This One Question Will Help You Find More Time to Read

You have more time for reading than you think.
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You have more time for reading than you think.

People often claim to have no time to read, but that’s probably not true. The average American watches more than twenty hours of TV a week, and even busy people can usually tell you the plot lines of a few shows.

The time is there, but reading is a habit, and even if you want to read, it takes some strategizing in this distracted world to make the habit a reality in your life.

I’m saying this as someone who has recently had a major breakthrough on the reading front. I’ve always read some. I track my time, and from April 2015 to April 2016 I spent more than three hundred hours reading. That’s close to an hour a day. However, a lot of this was magazines. I can remember only a handful of books I picked up during that time that I didn’t have to read professionally, and I can count the number of novels on one hand—a particular disappointment because I’d like to write more fiction, and reading is the best way to figure out what works.

Then 2017 began. I read twenty-two books between January 1 and March 1. This included nonfiction such as A Room of One’s Own and Hillbilly Elegy, as well as novels including My Antonia, Siddhartha, and that creepy classic Picnic at Hanging Rock. I also indulged in some lighter modern fiction: Nina George’s The Little Paris Bookshop, for instance, and Jenny Colgan’s The Bookshop on the Corner.

How did I suddenly read more novels in sixty days than I had in a year? My answers can help anyone who wants more and better literature in their lives.

First—and this is no small matter—some stages of life allow for more reading than others. When I did a time diary study a few years ago of 1001 days in the lives of women with big jobs who also have kids, I found that women with children under age 2 read for significantly less time than those with older children (they also exercised less and watched less TV—because they had less leisure time available!). My youngest just turned two and sure enough, the early morning wake-ups are getting better. This allows me to stay up later reading. My husband and I also decided to get some extra childcare for evenings and weekends. The main purpose was to allow us to take our older children to some of their practices and games without chasing little ones around the sidelines, but if my 7-year-old has three three-minute wrestling matches within a four-hour meet, that’s a lot of time for indulging in some Virginia Woolf.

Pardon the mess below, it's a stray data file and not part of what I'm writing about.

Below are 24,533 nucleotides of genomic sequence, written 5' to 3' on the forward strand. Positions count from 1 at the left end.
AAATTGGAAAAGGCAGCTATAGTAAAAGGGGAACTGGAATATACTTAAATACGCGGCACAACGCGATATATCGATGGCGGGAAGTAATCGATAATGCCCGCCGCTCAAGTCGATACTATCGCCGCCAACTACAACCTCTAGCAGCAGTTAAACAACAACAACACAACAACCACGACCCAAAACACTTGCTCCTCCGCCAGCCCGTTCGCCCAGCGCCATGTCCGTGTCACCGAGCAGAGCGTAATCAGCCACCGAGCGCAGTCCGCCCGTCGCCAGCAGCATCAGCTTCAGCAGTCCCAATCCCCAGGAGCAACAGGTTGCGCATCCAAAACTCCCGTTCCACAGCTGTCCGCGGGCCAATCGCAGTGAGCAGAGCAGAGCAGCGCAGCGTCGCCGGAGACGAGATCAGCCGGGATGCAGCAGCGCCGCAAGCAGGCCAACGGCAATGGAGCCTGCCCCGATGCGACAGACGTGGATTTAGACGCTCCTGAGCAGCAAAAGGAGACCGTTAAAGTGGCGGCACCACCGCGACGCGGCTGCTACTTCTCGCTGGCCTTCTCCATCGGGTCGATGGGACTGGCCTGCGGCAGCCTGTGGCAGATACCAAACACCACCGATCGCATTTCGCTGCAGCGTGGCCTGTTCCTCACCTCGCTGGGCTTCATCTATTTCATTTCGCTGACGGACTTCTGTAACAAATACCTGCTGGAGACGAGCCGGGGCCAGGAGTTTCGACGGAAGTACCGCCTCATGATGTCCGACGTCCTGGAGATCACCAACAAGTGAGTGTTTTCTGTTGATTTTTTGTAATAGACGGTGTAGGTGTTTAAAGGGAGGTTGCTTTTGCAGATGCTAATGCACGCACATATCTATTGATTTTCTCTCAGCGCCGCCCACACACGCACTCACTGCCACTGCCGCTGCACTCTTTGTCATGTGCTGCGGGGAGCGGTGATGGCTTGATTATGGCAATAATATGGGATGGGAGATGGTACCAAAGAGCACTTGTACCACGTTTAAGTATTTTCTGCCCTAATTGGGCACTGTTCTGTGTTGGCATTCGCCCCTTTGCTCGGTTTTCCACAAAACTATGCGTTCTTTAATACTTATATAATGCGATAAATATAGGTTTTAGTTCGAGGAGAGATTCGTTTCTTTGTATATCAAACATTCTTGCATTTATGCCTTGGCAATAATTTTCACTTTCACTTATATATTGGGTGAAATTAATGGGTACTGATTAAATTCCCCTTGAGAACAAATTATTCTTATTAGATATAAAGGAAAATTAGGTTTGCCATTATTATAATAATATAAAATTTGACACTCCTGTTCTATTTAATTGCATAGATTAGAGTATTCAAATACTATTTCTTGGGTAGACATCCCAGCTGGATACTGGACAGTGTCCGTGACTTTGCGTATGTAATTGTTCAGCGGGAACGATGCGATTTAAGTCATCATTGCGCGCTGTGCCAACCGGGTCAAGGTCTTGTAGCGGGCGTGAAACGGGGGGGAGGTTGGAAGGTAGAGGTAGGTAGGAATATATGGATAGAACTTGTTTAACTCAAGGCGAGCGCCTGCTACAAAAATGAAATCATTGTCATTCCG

But it’s not just that—I also installed the Kindle app on my phone. This was a game-changer. It quickly became clear to me that I had a bad habit of killing time by picking up my phone and scrolling through headlines after checking email. If I had a book going on the Kindle app, I was perfectly happy to check that instead of looking at social media. Little 5-10 minute chunks really do add up, and since I have my phone with me everywhere, the Kindle app turned wasted bits of time into reading time.

Next, I became much better about figuring out the answer to this question: What should I read next? (Incidentally, the title of an excellent podcast on book suggestions.) I hunted for recommendations in magazines and blogs and followed Amazon’s algorithm suggestions. I looked for other books by authors I’d remembered enjoying in the past. I also decided not to be cheap in the book-buying department. A paperback or e-book tends to cost less than what many people would spend on morning Starbucks and lunch out during the workday. I brew my own coffee and make my own food. If I buy two books a week, I still come out ahead.

Then, I made a discovery: The more good books I had in my queue, the more reading time I found. Any given day brings many decisions on how to spend time, and time turns out to be pretty elastic. The average social media consumer now spends 116 minutes per day on sites such as Facebook and YouTube, yet this category of time did not exist twenty-five years ago. Where did the time come from? It’s not really clear. All I know is that when there are things we want to do, we find the time somewhere. If you ever think you have no leisure time, try starting a binge-worthy TV series and you’ll magically discover extra hours. Or you can pick up a real page turner and discover the same thing. If I had a good book going, I’d read it instead of responding to emails on the train. Voilà: more time spent reading.

Finally, what gets measured gets done. I began keeping a list of books read, and found it immensely satisfying to fill in another row.

While other people might have different time and money constraints than me, versions of all of these strategies would work. If the budget’s too tight for buying books, the library is a great resource. Go once a week or two and load up on whatever looks good. Also, a lot of e-book versions of classics (that are in the public domain) are close to free. Since I work for myself, I have reasonable control of my time, but even traditional schedules tend to have space. If you spend a lot of time commuting, audio books can fill the time far more pleasantly than listening to the radio, and if your commute is long enough you can easily get through a book or two a week that way. 

Then, if you’re like me, a funny thing will happen once you start reading regularly. You’ll remember that you really do like to read. Of course, it's always easier not to. Reading is “effortful fun,” not effortless fun like watching TV. It demands something of you. But it gives a lot of pleasure back, and when you’re reminded of that daily, it becomes a lot easier to keep going.

Photo Credit: Syd Wachs